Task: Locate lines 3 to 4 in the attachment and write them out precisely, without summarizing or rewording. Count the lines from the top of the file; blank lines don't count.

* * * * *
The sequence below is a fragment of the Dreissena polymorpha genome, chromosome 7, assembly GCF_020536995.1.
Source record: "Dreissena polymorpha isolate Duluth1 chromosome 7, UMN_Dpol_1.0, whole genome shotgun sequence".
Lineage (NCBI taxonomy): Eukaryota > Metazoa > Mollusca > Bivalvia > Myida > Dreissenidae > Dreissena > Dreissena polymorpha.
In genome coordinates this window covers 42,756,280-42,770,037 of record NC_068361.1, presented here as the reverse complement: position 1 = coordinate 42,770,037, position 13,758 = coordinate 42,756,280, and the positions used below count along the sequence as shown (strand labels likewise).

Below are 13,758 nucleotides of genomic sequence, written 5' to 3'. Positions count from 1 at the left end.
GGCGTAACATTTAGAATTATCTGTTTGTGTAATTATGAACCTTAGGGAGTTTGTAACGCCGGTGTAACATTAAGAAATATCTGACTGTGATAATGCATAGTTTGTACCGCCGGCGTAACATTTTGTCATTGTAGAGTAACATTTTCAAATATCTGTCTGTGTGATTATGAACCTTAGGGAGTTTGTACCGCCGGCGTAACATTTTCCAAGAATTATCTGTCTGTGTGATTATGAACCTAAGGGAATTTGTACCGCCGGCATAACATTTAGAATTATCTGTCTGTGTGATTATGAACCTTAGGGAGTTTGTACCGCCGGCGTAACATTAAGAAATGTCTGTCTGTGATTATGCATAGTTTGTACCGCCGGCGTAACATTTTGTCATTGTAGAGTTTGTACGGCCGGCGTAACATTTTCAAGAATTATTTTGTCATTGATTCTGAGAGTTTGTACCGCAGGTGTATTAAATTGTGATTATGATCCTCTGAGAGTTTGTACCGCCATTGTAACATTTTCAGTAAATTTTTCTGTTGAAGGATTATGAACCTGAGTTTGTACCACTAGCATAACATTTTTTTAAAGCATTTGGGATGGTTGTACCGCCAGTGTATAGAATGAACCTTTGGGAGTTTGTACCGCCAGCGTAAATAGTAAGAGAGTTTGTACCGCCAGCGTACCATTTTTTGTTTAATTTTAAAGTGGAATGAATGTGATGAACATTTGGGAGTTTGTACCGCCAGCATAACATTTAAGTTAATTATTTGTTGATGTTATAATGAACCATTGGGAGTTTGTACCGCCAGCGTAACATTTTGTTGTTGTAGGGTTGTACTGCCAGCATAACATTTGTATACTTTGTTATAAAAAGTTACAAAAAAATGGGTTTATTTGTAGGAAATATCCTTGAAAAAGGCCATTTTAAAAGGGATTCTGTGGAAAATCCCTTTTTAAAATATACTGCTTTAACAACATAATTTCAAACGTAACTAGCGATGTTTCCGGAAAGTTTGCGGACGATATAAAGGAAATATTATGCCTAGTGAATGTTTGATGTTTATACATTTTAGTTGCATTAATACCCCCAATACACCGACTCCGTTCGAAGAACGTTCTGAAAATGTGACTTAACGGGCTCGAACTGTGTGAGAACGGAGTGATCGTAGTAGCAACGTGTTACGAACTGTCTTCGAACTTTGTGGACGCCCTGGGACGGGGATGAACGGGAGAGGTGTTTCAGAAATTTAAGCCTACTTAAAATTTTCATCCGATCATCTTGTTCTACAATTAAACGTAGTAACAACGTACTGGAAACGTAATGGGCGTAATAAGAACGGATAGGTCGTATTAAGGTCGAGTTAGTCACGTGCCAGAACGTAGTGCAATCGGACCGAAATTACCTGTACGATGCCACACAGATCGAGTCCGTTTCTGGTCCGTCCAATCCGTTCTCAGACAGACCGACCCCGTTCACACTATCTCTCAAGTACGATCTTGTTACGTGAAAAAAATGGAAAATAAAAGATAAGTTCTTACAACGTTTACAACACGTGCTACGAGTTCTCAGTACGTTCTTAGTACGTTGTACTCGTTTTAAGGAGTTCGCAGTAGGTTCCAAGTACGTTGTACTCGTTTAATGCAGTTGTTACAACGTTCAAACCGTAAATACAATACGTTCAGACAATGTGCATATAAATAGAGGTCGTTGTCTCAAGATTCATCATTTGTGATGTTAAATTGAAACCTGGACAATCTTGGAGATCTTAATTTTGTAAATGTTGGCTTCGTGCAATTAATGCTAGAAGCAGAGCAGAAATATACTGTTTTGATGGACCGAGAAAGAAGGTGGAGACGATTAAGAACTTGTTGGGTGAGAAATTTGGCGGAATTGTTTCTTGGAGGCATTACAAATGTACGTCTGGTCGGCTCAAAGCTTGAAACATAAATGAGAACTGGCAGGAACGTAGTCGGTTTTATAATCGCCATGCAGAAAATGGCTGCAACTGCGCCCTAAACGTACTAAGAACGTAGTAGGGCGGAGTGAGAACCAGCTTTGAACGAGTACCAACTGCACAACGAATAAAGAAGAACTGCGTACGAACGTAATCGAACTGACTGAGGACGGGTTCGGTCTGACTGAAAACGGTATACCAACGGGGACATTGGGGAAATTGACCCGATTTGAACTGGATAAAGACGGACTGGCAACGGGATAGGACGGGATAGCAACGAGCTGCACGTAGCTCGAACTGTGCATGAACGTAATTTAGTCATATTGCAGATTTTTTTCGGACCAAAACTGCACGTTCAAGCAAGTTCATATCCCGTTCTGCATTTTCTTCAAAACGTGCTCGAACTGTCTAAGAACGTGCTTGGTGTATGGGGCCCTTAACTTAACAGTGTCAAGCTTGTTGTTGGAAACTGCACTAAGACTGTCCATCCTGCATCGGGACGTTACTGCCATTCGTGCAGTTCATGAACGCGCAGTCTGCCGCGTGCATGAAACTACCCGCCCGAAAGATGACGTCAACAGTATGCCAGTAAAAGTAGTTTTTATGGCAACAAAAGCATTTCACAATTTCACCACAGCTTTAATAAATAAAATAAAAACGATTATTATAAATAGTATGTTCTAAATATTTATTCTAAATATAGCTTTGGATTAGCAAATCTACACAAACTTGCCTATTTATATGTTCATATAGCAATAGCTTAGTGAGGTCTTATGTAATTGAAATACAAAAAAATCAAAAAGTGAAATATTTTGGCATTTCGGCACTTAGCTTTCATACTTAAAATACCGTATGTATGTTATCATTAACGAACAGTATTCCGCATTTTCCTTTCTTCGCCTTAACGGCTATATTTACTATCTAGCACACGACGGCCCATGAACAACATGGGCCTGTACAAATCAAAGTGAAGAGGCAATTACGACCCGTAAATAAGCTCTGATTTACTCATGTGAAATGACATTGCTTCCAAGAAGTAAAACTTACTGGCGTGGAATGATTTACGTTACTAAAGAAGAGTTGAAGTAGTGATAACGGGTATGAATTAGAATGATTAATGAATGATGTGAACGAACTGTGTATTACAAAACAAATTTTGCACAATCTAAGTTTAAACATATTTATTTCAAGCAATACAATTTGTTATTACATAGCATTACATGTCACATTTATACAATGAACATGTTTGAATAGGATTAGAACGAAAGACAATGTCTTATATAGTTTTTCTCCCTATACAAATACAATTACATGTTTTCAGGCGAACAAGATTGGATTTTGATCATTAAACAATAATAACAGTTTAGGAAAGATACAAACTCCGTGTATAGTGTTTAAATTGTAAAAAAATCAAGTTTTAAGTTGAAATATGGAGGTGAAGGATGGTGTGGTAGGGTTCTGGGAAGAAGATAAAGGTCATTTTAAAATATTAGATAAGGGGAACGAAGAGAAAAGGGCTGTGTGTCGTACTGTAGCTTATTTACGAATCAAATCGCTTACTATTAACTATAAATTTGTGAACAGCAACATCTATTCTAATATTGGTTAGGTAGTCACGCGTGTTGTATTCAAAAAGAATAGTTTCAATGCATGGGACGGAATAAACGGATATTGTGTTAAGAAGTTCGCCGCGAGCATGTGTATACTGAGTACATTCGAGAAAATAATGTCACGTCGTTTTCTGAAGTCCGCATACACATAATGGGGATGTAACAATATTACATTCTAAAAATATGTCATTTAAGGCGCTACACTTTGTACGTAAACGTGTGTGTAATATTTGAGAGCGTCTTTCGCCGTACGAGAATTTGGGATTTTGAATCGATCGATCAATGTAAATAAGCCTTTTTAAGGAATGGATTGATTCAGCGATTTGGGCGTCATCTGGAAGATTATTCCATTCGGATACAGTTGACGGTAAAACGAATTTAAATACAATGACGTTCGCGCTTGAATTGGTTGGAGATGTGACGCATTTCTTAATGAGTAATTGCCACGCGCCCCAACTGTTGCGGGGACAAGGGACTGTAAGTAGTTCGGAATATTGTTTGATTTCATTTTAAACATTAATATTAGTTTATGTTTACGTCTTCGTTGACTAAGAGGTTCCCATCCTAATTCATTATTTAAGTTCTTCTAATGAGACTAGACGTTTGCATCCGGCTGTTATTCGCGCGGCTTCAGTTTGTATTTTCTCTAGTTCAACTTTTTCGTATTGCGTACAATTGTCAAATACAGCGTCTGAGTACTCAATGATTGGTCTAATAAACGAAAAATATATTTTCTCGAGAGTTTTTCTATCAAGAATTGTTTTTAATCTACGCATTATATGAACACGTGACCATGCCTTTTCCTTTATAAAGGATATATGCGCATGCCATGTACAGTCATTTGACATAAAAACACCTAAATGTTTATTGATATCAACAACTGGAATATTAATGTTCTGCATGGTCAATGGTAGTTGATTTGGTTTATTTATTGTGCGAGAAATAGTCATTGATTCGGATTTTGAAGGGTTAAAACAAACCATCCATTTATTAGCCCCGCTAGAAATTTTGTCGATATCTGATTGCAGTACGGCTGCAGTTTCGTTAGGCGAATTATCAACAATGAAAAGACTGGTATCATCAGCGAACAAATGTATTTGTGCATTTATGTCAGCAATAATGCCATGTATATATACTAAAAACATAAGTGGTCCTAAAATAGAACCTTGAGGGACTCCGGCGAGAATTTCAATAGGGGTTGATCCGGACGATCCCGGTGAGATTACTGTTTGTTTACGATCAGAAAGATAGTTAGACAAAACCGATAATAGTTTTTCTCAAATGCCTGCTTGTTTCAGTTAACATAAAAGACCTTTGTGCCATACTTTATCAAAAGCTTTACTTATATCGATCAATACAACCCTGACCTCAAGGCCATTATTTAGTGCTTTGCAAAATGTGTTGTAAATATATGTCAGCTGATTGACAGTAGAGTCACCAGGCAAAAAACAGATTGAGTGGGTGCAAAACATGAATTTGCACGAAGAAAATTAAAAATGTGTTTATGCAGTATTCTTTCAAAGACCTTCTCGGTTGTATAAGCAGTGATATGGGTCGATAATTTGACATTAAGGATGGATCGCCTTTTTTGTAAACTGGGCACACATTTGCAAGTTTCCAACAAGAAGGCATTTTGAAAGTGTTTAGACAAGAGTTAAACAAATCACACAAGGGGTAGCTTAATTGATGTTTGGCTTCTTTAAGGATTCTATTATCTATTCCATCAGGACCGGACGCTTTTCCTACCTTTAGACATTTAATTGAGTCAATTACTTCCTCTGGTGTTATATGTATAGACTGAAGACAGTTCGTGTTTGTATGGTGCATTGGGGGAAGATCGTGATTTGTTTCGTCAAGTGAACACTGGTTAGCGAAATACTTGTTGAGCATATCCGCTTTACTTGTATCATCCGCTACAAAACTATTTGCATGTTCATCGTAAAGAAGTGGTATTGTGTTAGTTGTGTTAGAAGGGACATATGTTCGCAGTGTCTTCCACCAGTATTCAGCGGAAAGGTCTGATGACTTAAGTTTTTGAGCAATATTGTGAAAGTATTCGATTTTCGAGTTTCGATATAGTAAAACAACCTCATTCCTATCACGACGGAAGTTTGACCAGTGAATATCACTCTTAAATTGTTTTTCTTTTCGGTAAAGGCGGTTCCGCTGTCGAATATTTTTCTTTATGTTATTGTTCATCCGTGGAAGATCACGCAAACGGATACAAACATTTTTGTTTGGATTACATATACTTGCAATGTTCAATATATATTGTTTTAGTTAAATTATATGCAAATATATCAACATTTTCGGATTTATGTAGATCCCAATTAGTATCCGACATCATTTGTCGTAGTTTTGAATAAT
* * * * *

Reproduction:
Lineage (NCBI taxonomy): Eukaryota > Metazoa > Mollusca > Bivalvia > Myida > Dreissenidae > Dreissena > Dreissena polymorpha.
In genome coordinates this window covers 42,756,280-42,770,037 of record NC_068361.1, presented here as the reverse complement: position 1 = coordinate 42,770,037, position 13,758 = coordinate 42,756,280, and the positions used below count along the sequence as shown (strand labels likewise).